Publications from the archive by Sally Crawford and Katharina Ulmschneider
(for other publications drawing on research in the Archives click here)
In prep. 2018: Excavating Archives: a Material Culture Approach to What Archives Want. Visual Conversations in Art and Archaeology Series. OUP.
2017 (ed. with J. Elsner) The Ark of Civilisation: Oxford and wartime academic refugees in Arts and the Humanities. OUP.
2014 (ed. with C. Gosden) Celtic Art in Europe: Making Connections. Oxbow Books.
2012 Persecution and Survival: the Paul Jacobsthal Story. Archaeology Archives Oxford.
2017 ‘The Oxford Philological Society 1939-45: “The Bund”?, in Ark of Civilization, 133-50.
2017 ‘The Cheshire Cat: Paul Jacobsthal and Oxford, in Ark of Civilization, 161-79.
2017 ‘Oxford’s Ark: Second World War Refugees in the Arts and Humanities’ (with J. Elsner), in Ark of Civilization, 2017, 1-21.
2016 ‘The camel that escaped the Nazis; Paul Jacobsthal and a Tang camel at the Ashmolean, Oxford’, Oxoniensia 81 (2016), 87-98.
2015 ‘HEIR: A New Interdisciplinary Source for the Study of Global Childhood in the Late Nineteenth and Early Twentieth Centuries’, Childhood in the Past: an International Journal 8/1, 5-23.
2014 ‘“Leopold Bloom I” and the Hungarian Sword Style’, in Celtic Art in Europe. 213-22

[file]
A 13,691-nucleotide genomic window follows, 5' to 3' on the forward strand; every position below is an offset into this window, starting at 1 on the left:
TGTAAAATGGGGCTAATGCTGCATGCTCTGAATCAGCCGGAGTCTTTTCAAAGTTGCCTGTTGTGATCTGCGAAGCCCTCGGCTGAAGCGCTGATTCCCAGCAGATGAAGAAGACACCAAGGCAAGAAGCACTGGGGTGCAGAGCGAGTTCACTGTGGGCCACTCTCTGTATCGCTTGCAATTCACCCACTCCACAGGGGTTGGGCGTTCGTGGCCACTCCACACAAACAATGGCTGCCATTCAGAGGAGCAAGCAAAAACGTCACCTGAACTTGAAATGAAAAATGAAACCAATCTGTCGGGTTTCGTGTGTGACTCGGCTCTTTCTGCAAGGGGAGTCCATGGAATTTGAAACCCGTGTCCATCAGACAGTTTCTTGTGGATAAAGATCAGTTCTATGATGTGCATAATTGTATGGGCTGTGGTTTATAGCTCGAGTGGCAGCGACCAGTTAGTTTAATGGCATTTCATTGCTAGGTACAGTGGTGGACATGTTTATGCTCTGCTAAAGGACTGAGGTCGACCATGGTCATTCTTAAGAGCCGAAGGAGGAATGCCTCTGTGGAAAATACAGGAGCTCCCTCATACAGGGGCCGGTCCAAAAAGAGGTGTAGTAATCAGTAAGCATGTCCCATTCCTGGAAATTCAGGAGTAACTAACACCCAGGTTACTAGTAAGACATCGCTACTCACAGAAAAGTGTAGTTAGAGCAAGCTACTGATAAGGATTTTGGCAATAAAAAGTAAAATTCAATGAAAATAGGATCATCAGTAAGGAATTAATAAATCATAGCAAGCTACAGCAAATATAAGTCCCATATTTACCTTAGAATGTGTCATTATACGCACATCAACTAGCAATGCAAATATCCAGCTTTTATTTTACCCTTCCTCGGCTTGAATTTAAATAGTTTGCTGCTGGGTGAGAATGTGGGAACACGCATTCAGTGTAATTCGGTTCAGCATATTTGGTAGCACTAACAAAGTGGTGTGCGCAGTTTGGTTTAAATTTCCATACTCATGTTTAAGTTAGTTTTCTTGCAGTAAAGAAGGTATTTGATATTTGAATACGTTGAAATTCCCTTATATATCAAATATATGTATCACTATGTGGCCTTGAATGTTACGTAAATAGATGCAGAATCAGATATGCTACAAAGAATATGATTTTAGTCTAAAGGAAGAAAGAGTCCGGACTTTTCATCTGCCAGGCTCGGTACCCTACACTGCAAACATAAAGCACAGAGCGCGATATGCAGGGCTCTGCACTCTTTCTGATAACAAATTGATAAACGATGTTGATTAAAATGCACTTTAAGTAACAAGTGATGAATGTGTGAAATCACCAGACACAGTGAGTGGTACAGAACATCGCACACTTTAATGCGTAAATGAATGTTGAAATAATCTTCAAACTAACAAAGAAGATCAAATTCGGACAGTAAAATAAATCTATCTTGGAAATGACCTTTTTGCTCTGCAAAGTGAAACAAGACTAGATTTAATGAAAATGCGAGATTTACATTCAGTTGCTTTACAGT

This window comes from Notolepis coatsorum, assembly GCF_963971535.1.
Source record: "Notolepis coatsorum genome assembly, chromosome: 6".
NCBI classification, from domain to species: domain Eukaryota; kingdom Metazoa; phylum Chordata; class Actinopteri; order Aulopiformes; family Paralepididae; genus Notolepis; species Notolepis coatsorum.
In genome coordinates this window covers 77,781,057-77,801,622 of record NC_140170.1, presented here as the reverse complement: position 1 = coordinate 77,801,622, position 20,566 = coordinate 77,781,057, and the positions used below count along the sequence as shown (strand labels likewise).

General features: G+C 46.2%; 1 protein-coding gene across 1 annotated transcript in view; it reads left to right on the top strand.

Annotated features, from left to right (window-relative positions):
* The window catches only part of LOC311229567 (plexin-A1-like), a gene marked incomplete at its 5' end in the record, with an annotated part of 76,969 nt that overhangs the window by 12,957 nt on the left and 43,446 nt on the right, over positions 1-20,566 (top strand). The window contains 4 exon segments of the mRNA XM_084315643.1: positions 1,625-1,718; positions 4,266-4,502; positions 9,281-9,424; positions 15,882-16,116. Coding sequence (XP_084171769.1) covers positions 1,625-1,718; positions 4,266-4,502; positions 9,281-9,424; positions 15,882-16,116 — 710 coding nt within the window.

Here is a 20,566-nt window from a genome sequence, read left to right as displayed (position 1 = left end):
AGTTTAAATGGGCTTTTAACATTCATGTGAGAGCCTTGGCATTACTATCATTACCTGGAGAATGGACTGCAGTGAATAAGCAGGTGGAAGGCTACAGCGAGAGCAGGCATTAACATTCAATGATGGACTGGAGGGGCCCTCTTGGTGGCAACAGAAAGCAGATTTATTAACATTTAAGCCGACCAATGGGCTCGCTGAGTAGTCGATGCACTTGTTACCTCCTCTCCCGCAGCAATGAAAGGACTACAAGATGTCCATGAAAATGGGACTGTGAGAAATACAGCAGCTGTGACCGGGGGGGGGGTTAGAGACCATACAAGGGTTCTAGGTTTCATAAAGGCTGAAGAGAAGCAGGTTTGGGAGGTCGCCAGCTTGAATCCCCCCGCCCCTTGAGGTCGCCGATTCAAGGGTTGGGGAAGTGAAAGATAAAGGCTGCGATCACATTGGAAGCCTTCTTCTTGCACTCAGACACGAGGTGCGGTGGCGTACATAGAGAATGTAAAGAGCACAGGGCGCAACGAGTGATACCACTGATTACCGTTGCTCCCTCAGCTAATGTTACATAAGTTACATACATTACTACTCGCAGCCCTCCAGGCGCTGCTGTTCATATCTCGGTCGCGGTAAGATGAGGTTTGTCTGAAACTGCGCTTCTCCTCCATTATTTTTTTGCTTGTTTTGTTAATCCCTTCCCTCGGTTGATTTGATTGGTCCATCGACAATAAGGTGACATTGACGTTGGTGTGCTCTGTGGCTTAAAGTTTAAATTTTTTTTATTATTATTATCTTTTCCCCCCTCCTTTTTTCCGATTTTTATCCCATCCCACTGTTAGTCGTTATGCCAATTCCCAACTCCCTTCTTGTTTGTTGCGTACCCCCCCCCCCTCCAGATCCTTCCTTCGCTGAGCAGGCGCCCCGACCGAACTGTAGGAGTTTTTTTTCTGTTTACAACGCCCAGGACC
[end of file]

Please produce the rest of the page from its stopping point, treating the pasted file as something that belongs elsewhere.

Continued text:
2014 ‘Introduction to Celtic Art in Europe: making connections’, (with C. Gosden), Celtic Art in Europe, 1-5
2012 ‘Writing and experiencing internment: rethinking Paul Jacobsthal’s internment report in the light of new discoveries’, in H. Mytum and G. Carr (eds.): Prisoner of War: Archaeology, Memory, and Heritage of 19thand 20th Century Mass Internment, 223-38. Springer.
2011 ‘Post-war identity and scholarship: the correspondence of Paul Jacobsthal and Gero von Merhart in the Oxford Jacobsthal archive’, European Journal of Archaeology 14 (1-2), 231-50.
2010 ‘Paul Jacobsthal’s Early Celtic Art; his anonymous co-author, and National Socialism: new evidence from the archives’, Antiquity 85, 327: 1-13.
2010 ‘Life between the nations – the wartime correspondence of German Refugee archaeologist Paul Jacobsthal’, British Archaeology 115, 30-33.